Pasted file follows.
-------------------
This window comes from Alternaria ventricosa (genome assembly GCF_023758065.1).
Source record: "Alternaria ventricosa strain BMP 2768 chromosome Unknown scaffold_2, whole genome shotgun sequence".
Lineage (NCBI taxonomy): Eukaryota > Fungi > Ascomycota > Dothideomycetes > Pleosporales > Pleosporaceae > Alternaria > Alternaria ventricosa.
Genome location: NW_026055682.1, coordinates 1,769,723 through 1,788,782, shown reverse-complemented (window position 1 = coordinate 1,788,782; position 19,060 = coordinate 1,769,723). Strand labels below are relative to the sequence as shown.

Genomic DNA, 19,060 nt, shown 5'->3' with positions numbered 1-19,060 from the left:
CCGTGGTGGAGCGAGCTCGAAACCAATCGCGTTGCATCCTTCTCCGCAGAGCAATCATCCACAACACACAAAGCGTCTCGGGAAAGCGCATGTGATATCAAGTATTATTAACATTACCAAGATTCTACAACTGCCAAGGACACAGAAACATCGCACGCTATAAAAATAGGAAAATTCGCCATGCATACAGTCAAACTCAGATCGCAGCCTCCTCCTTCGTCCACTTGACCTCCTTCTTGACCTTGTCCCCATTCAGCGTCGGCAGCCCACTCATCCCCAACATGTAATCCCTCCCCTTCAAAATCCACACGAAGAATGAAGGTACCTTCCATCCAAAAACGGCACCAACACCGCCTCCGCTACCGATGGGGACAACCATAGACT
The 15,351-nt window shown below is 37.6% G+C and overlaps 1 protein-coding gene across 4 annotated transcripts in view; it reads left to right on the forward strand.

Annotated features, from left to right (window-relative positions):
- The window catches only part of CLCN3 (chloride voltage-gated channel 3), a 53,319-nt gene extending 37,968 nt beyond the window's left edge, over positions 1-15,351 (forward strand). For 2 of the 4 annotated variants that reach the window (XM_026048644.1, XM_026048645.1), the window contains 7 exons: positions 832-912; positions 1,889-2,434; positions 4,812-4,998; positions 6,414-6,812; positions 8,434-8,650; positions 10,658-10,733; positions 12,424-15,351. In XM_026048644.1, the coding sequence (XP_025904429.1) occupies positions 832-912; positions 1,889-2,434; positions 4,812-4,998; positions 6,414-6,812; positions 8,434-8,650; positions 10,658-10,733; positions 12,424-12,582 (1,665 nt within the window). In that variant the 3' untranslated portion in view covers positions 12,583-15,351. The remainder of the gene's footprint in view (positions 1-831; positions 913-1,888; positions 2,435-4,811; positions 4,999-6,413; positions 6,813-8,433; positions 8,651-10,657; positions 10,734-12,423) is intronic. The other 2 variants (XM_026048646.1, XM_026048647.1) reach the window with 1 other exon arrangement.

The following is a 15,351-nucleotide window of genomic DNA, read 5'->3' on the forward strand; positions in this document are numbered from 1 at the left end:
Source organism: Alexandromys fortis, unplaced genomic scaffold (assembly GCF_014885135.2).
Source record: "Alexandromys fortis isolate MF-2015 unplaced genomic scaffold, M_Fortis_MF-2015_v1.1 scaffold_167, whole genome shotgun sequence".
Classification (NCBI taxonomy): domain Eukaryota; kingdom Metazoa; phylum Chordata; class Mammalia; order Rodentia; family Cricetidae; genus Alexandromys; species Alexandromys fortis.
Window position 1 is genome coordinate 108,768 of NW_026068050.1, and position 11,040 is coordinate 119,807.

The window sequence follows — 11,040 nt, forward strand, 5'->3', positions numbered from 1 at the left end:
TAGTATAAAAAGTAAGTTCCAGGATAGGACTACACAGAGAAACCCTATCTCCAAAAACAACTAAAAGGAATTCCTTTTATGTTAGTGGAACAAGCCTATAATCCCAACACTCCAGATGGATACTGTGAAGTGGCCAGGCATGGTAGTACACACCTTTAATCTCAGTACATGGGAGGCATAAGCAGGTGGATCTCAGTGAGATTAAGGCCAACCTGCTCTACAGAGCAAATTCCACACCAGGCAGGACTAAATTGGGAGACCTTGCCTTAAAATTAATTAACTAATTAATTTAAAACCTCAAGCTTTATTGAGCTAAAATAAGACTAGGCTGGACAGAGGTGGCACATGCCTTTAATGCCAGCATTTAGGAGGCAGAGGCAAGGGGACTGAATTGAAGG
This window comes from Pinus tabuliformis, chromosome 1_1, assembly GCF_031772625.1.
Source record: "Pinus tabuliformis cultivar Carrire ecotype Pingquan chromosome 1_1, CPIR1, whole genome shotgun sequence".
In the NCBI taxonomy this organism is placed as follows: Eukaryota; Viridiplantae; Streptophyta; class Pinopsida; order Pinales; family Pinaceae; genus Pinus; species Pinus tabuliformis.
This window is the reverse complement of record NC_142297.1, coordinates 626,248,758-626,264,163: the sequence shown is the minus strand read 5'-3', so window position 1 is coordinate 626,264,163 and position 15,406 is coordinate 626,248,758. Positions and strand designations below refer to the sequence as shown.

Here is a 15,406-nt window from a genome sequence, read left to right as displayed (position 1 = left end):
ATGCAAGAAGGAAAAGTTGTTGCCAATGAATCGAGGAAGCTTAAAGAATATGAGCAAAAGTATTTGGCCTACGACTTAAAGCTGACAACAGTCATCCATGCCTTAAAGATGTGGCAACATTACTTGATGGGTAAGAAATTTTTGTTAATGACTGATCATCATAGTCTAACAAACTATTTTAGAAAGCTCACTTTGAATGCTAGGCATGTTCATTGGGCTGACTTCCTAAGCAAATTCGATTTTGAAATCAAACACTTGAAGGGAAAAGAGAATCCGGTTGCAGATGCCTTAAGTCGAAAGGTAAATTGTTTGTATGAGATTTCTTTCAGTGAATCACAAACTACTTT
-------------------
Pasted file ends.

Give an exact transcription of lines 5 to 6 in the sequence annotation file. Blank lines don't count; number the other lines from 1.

Genomic DNA, 19,060 nt, shown 5'->3' with positions numbered 1-19,060 from the left:
CCGTGGTGGAGCGAGCTCGAAACCAATCGCGTTGCATCCTTCTCCGCAGAGCAATCATCCACAACACACAAAGCGTCTCGGGAAAGCGCATGTGATATCAAGTATTATTAACATTACCAAGATTCTACAACTGCCAAGGACACAGAAACATCGCACGCTATAAAAATAGGAAAATTCGCCATGCATACAGTCAAACTCAGATCGCAGCCTCCTCCTTCGTCCACTTGACCTCCTTCTTGACCTTGTCCCCATTCAGCGTCGGCAGCCCACTCATCCCCAACATGTAATCCCTCCCCTTCAAAATCCACACGAAGAATGAAGGTACCTTCCATCCAAAAACGGCACCAACACCGCCTCCGCTACCGATGGGGACAACCATAGACT